Monthly Archives: May 2016

Summer Management of Ornamental Pear Damaged by Fire Blight

Questions have been plentiful regarding fire blight damage in flowering pear, apple, crabapple, cotoneaster, hawthorn, and pyracantha. During March or April, pathogenic bacteria infected flowers or young shoots. Now, shepherd’s crooks (Figure 1) and spur dieback (Figure 2) are becoming

Posted in Fruit

2016 Insect Trap Counts

Trap counts for major insect pests are provided by the Kentucky IPM Program. Traps are located at the UK Research and Education Center in western Kentucky and the UK Spindletop Farm in Lexington.  Below are trap counts for the current

Posted in Insect Trap Counts

Late Blight Alert for Tomatoes and Potatoes

Last week, late blight was found on greenhouse tomato transplants in the westernmost county in Maryland, which is approximately 250 miles from the eastern border of Kentucky. While unlikely, the possibility exists that with a swirling, southwesterly weather pattern, spores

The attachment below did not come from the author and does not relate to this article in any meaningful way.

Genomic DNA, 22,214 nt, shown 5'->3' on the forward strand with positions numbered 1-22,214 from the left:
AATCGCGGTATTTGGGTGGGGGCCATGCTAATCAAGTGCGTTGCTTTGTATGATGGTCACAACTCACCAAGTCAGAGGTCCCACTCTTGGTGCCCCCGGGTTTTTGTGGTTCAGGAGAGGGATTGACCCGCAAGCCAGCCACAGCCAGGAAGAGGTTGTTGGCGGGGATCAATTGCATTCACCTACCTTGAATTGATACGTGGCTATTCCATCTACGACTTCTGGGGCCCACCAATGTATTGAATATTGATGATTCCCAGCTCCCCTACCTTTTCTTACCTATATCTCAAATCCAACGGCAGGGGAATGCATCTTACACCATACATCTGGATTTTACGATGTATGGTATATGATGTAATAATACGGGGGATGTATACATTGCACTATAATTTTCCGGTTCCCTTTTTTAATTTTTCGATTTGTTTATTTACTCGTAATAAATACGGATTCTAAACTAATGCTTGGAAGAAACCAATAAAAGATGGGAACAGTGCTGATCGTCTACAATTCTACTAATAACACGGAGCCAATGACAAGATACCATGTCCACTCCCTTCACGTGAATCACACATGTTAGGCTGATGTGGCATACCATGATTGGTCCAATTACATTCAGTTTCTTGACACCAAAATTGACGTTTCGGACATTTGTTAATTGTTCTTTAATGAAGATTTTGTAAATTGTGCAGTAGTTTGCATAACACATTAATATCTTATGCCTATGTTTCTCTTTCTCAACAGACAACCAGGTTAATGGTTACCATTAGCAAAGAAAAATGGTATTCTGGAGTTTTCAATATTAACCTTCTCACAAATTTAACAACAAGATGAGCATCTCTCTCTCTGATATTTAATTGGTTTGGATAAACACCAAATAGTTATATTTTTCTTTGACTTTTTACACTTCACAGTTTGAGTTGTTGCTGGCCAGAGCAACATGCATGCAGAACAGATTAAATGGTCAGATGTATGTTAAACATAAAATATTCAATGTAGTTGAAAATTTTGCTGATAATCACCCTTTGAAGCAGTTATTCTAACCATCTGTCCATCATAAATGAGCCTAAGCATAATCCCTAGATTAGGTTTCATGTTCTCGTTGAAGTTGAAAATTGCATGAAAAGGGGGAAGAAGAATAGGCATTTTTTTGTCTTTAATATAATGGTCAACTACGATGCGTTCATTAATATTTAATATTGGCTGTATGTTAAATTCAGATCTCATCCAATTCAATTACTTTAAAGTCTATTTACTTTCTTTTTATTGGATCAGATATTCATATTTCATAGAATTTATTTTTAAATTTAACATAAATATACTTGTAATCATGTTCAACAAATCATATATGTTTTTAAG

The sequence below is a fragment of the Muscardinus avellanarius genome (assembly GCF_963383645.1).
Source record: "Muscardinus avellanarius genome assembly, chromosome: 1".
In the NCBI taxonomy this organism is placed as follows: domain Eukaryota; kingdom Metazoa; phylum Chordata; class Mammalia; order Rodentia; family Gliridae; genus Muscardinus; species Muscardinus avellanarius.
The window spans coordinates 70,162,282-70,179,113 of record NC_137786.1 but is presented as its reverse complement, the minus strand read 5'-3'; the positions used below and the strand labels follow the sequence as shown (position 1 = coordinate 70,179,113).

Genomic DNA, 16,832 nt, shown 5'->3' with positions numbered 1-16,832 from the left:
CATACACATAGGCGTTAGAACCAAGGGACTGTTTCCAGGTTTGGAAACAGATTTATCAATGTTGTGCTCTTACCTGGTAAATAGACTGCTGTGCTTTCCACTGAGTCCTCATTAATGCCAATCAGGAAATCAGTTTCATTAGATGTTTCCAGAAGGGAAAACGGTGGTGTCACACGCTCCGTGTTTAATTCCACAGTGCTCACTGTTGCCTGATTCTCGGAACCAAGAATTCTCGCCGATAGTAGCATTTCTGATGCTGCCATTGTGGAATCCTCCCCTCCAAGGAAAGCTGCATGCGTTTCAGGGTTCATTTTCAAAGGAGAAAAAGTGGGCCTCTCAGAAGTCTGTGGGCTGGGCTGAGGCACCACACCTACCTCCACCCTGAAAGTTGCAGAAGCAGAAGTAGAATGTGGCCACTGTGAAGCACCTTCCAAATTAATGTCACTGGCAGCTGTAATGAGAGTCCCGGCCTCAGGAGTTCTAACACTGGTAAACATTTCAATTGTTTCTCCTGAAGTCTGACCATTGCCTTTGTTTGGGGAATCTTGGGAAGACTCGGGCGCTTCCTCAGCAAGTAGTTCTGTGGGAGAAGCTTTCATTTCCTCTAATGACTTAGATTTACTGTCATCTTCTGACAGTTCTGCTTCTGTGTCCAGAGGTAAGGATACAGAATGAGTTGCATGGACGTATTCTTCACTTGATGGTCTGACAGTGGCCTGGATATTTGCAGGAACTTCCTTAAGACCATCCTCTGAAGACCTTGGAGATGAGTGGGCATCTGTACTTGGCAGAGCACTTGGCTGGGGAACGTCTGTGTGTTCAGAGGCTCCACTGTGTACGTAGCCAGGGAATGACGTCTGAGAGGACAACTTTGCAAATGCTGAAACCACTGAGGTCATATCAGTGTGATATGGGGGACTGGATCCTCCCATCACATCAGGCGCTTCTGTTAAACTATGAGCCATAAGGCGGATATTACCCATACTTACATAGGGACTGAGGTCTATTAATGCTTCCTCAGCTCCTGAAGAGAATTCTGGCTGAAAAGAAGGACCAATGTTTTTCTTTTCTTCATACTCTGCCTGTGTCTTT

Posted in Vegetables

Vegetable Diseases to Scout for: Early Blight & Septoria Leaf Spot

Kentucky vegetable growers should be on the lookout for early blight and Septoria leaf spot of tomato. As the most common diseases of tomato in Kentucky, homeowners or growers not on a preventative spray program always have at least some

Posted in Vegetables

First Spotted Wing Drosophila Capture of the Year

We have had our first spotted wing drosophila (SWD) detection for 2016. Patty Lucas, UK Extension IPM Specialist, recovered one SWD male (Figure 1) from a trap yesterday in strawberries in Caldwell County (western Kentucky). Over the 4 years Kentucky

Posted in Fruit

Dogwood Anthracnose Spotted

Anthracnose of dogwood is a common problem in Kentucky. Symptoms on landscape and forest dogwoods often first appear during wet periods in late spring. If left unmanaged, the pathogen spreads, eventually resulting in plant death.  Selection of resistant varieties and

Posted in Forest Trees, Landscape Trees & Shrubs

What The Rains Bring…

Several arthropods reliably appear in force following a series of spring rains. For the most part, they are short-lived, so control measures are rarely needed. Gnats Many species of non-biting gnats develop in moist decaying organic matter, temporary mud pools,

Posted in General Pests, Lawn & Turf